Nostalgia unfolds with an elaborate and secret eroticism. As Fran Leibowitz has said, the past always seemed better because we were younger. And being young we were discovering the things that thrilled us and drove us. For nearly all Americans Pop Culture Imagery has defined our lives – through the internet, movies, television, magazines, but mostly, through advertising. Andy Warhol lived through 1940s pop glamour culture – Coca Cola and Movie Stars. For Richard Prince it’s 1950s and 60s Americana counter culture – pulp fiction and American loners. His nurse is hidden beneath a shallow Modernist painting. She emerges from the Rothko field a masked and caped hero who is, mysteriously, a millionaire. And in one fell swoop we have become nostalgic for the clever mashup of passé Cold War American sub-cultural brands – economic superiority, theatrical spirituality and super hero eroticism.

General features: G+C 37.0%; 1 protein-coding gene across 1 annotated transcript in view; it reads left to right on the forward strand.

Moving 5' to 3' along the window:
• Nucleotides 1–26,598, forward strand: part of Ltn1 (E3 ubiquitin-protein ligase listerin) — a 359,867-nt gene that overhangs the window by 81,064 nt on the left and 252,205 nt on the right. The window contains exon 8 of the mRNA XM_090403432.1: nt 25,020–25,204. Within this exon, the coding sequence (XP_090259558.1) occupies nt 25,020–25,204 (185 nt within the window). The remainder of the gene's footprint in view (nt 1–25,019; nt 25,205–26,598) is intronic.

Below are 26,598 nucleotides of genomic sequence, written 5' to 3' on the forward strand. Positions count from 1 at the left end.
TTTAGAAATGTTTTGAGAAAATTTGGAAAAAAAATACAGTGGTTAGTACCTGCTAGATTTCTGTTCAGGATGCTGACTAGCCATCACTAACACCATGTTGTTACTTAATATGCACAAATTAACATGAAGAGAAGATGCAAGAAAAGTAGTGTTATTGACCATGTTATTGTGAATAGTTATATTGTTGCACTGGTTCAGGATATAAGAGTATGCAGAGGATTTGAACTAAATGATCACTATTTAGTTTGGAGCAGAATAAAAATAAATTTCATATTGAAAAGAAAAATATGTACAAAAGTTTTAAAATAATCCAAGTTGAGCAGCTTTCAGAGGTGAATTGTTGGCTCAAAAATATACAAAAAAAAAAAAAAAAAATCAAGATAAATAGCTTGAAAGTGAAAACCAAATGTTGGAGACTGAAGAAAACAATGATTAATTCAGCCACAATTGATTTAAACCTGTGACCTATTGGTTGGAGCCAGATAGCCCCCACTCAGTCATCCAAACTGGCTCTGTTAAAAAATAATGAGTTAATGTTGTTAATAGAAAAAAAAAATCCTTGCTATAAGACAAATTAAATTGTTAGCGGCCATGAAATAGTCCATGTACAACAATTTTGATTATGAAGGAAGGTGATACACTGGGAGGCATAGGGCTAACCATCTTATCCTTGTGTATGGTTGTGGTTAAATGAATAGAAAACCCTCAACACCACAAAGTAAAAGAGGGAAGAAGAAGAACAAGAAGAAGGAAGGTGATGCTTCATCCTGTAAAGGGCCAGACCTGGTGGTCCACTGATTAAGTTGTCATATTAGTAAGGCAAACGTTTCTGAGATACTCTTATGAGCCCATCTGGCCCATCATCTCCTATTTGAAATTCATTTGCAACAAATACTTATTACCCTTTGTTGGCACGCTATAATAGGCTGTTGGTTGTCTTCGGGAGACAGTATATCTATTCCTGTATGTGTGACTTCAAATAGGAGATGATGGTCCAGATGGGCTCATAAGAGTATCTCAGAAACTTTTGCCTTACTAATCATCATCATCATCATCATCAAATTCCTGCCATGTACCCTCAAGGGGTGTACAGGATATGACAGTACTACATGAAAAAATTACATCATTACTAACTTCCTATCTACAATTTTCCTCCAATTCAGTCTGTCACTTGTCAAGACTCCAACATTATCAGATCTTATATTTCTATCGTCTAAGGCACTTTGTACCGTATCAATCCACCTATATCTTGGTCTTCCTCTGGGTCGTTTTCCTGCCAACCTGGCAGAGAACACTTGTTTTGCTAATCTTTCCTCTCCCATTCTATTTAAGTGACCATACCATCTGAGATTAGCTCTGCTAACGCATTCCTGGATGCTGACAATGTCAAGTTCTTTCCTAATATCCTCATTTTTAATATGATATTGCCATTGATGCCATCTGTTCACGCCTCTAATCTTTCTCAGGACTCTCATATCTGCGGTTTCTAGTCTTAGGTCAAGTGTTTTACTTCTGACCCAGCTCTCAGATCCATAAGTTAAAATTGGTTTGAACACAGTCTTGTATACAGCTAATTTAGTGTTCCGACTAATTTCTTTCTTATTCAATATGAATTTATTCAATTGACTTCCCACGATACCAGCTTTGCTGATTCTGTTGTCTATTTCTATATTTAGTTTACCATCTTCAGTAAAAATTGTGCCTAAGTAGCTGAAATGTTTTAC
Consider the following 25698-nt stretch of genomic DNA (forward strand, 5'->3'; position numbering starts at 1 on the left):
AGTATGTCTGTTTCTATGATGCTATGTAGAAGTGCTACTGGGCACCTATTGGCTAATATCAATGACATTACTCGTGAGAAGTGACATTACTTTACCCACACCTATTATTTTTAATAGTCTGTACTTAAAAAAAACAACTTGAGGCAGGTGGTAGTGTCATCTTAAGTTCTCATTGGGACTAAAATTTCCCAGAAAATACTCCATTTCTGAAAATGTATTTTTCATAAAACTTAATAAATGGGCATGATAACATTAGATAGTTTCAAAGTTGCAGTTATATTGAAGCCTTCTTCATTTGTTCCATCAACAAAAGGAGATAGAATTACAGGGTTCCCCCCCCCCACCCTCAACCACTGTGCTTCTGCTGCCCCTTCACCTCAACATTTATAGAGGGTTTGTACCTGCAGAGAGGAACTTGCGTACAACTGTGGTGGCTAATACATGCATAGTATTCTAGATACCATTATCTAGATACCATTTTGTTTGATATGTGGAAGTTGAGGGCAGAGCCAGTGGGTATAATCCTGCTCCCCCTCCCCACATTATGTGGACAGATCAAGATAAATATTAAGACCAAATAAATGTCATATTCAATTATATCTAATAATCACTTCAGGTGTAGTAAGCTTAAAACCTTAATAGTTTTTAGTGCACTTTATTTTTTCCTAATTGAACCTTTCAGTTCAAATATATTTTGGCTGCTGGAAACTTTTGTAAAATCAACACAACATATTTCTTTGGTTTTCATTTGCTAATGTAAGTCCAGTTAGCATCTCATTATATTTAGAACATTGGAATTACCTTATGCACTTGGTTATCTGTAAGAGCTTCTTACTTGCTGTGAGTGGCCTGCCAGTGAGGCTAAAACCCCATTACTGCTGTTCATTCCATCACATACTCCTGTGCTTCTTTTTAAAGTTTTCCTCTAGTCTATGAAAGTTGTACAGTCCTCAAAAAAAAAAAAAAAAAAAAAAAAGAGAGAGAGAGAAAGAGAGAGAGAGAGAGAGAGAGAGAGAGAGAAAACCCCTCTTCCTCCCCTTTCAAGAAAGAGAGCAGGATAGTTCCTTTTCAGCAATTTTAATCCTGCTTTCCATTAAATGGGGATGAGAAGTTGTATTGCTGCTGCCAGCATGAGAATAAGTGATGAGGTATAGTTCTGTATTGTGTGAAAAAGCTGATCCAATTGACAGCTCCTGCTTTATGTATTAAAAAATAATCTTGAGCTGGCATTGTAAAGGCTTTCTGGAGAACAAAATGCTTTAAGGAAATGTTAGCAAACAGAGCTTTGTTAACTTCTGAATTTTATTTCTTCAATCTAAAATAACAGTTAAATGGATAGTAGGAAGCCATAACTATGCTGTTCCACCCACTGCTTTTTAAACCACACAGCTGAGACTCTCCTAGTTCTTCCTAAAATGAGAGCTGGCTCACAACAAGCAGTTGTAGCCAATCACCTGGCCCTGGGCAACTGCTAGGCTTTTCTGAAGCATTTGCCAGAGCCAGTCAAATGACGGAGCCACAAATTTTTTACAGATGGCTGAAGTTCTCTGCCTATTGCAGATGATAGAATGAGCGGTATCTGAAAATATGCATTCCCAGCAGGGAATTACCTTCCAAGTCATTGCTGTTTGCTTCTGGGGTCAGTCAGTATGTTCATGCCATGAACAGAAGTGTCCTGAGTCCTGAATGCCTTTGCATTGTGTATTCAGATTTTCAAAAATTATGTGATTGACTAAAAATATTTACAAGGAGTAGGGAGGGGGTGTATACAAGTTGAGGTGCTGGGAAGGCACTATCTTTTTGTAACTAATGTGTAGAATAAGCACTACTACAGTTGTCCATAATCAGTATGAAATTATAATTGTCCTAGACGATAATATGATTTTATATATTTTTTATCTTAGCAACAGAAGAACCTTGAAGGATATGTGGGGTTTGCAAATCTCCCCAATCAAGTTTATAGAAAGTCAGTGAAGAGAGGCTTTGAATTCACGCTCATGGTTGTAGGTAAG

Repetition and first time: this is perhaps the question of the event as question of the ghost. What is a ghost? What is the effectivity or the presence of a specter, that is, of what seems to remain as ineffective, virtual, insubstantial as a simulacrum? Is there there, between the thing itself and its simulacrum, an opposition that holds up? Repetition and first time, but also repetition and last time, since the singularity of any first time, makes of it also a last time. Each time it is the event itself, a first time is a last time. Altogether other. Staging for the end of history. Let us call it a hauntology. This logic of haunting would not be merely larger and more powerful than an ontology or a thinking of Being (of the“to be,” assuming that it is a matter of Being in the “to be or not to be,” but nothing is less certain). It would harbor within itself, but like circumscribed places or particular effects, eschatology and teleology themselves. It would comprehend them, but incomprehensibly. How to comprehend in fact the discourse of the end or the discourse about the end? Can the extremity of the extreme ever be comprehended? And the opposition between “to be” and“not to be”? Hamlet already began with the expected return of the dead King. After the end of history, the spirit comes by coming back [revenant], it figures both a dead man who comes back and a ghost whose expected return repeats itself, again and again. Jacques Derrida Spectres of Marx 1994.